Shootings in US schools are linked to increased unemployment

A rigorous Northwestern University study of a quarter-century of data has found that economic insecurity is related to the rate of gun violence at K-12 and postsecondary schools in the United States. When it becomes more ...

Analyzing employment trends through cell phone data

Policymakers now have another tool in their arsenal to help recognize and respond quickly to economic shocks. A new research study co-authored by Harvard Kennedy School Assistant Professor Daniel Shoag finds that call detail ...

Researchers use mobile phone data to predict employment shocks

Northeastern University computational social scientist David Lazer and his interdisciplinary research team have demonstrated that mobile phone data can be used to quickly and accurately detect, track, and predict changes ...

Recessions result in lower birth rates in the long run

While it is largely understood that birth rates plummet when unemployment rates soar, the long-term effects have never been clear. Now, new research from Princeton University's Woodrow Wilson School of Public and International ...

Obama announces $2.4 bln grant for electric vehicles

President Barack Obama Wednesday unveiled a 2.4-billion-dollar funding boost for the development of new generation electric vehicles and slammed critics of his economic rescue plans.

Unemployment rate for electrical engineers soars to new record

The unemployment rate for U.S. electrical and electronics engineers (EEs) hit a new record in the second quarter, while the rate for all engineers increased for a second straight quarter, according to data released last week ...

Germany's Infineon needs state guarantees: report

German chip maker Infineon is in negotiations with the government over state guarantees worth several hundred million euros (dollars), the Welt am Sonntag paper reported Sunday.

Vindictiveness doesn't pay

Vindictiveness doesn't pay. This has been demonstrated by a current study at Bonn and Maastricht Universities. According to this study, a person inclined to deal with inequity on a tit-for-tat basis tends to experience more ...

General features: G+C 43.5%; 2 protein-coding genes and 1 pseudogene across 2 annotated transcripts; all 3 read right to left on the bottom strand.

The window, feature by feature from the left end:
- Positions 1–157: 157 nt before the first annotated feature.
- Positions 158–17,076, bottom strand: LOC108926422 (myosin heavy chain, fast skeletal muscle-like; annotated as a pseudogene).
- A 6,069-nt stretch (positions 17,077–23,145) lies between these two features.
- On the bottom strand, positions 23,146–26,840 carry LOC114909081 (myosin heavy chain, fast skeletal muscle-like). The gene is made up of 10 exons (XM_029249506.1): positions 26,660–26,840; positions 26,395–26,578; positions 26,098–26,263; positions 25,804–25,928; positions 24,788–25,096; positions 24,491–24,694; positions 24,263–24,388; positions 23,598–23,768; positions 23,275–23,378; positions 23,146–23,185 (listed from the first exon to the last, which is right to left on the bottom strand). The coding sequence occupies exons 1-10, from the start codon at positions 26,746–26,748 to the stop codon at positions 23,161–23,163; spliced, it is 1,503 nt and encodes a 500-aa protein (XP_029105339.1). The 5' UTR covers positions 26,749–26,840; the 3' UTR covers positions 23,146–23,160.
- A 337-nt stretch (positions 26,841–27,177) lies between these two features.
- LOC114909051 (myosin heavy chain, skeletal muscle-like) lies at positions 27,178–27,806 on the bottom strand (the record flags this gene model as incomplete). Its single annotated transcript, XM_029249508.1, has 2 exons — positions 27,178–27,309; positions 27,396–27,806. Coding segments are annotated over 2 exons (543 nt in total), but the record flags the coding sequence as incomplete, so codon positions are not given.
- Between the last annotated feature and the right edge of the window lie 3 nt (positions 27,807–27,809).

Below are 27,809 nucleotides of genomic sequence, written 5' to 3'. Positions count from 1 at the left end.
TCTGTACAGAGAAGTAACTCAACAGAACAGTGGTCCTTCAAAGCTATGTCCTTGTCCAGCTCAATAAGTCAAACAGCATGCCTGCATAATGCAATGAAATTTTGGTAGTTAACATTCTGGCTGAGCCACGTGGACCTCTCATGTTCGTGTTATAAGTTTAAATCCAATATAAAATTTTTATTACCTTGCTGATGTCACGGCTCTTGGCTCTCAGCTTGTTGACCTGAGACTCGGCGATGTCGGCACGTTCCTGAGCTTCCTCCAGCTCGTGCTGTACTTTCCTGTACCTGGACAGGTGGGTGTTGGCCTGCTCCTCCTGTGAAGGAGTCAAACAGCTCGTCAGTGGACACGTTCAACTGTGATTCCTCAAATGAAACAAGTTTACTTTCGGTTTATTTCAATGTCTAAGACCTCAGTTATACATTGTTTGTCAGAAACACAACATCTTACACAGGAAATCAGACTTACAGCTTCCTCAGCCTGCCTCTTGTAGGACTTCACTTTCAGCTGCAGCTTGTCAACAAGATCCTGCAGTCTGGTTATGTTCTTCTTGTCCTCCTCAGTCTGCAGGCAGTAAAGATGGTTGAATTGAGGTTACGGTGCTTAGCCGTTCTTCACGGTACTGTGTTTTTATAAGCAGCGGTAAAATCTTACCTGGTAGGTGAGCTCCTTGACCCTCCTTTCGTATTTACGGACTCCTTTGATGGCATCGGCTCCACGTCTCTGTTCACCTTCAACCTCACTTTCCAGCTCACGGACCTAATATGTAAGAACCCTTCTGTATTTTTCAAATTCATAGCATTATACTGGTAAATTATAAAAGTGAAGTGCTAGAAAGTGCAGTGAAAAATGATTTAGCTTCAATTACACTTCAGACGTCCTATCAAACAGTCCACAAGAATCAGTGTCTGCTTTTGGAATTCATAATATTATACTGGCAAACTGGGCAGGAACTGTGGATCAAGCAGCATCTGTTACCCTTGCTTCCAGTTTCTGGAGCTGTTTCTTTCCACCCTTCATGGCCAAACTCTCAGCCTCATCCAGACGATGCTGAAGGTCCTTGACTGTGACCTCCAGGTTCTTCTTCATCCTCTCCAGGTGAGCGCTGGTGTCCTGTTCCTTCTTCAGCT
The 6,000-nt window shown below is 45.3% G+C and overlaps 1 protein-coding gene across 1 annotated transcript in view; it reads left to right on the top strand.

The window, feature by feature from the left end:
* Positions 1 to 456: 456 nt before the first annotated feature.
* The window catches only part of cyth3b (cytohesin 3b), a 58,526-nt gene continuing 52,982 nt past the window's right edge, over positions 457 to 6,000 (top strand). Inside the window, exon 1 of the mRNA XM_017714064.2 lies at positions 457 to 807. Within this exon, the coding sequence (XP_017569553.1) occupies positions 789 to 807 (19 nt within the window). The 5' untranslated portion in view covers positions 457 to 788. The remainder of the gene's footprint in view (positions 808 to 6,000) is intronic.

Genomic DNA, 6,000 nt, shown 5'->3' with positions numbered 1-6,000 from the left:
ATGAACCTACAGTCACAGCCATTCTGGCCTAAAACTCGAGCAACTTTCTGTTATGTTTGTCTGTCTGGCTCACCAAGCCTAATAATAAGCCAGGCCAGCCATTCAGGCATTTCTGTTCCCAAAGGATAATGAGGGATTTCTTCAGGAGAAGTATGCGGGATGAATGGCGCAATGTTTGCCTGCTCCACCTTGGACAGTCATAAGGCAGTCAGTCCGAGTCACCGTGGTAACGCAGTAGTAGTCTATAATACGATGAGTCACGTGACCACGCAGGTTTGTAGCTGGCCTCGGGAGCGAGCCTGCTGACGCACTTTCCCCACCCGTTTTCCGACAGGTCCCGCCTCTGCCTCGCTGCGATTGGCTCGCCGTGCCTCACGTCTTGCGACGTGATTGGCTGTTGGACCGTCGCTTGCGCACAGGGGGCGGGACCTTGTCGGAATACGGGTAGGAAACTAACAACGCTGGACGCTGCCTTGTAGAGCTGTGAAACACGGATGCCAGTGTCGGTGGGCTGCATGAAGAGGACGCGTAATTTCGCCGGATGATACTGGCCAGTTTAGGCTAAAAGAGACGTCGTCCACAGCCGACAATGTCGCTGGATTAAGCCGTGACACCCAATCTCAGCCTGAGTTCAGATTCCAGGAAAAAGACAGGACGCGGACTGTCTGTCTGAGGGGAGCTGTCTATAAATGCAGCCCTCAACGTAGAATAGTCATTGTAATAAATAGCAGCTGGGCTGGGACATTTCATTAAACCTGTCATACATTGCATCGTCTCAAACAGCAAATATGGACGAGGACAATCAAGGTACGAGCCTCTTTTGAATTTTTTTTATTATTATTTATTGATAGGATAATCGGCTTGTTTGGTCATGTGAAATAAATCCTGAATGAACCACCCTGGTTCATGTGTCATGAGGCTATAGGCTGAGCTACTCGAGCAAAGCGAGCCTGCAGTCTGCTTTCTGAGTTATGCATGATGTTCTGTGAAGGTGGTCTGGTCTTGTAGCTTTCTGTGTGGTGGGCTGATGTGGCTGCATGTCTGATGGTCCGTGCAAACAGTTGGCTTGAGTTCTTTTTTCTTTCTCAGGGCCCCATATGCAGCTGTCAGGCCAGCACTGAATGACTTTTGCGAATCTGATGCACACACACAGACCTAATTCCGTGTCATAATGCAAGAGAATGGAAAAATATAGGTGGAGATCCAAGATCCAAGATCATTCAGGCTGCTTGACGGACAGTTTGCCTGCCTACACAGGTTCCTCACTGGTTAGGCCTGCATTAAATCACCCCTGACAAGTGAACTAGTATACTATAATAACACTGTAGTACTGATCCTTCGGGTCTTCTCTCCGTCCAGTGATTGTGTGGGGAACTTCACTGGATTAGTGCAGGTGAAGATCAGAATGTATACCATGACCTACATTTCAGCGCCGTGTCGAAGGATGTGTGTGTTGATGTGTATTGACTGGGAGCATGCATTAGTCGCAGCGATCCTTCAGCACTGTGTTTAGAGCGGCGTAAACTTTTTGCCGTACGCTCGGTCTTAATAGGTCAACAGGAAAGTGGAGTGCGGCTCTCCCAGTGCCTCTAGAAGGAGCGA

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Unemployment

Unemployment occurs when a person is available to work and seeking work but currently without work. The prevalence of unemployment is usually measured using the unemployment rate, which is defined as the percentage of those in the labor force who are unemployed. The unemployment rate is also used in economic studies and economic indices such as the United States' Conference Board's Index of Leading Indicators as a measure of the state of the macroeconomics.

Most economic schools of thought agree that the cause of involuntary unemployment is that wages are above the market clearing rate. However, there are disagreements as to why this would be the case: the economists argue that in a downturn, wages stay high because they are naturally 'sticky', whilst others argue that minimum wages and union activity keep them high. Keynesian economics emphasizes unemployment resulting from insufficient effective demand for goods and services in the economy (cyclical unemployment). Others point to structural problems, inefficiencies, inherent in labour markets (structural unemployment). Classical or neoclassical economics tends to reject these explanations, and focuses more on rigidities imposed on the labor market from the outside, such as minimum wage laws, taxes, and other regulations that may discourage the hiring of workers (classical unemployment). Yet others see unemployment as largely due to voluntary choices by the unemployed (frictional unemployment). Alternatively, some blame unemployment on Globalisation. There is also disagreement on how exactly to measure unemployment. Different countries experience different levels of unemployment; traditionally, the USA experiences lower unemployment levels than countries in the European Union, although there is variant there, with countries like the UK and Denmark outperforming Italy and France and it also changes over time (e.g. the Great depression) throughout economic cycles.

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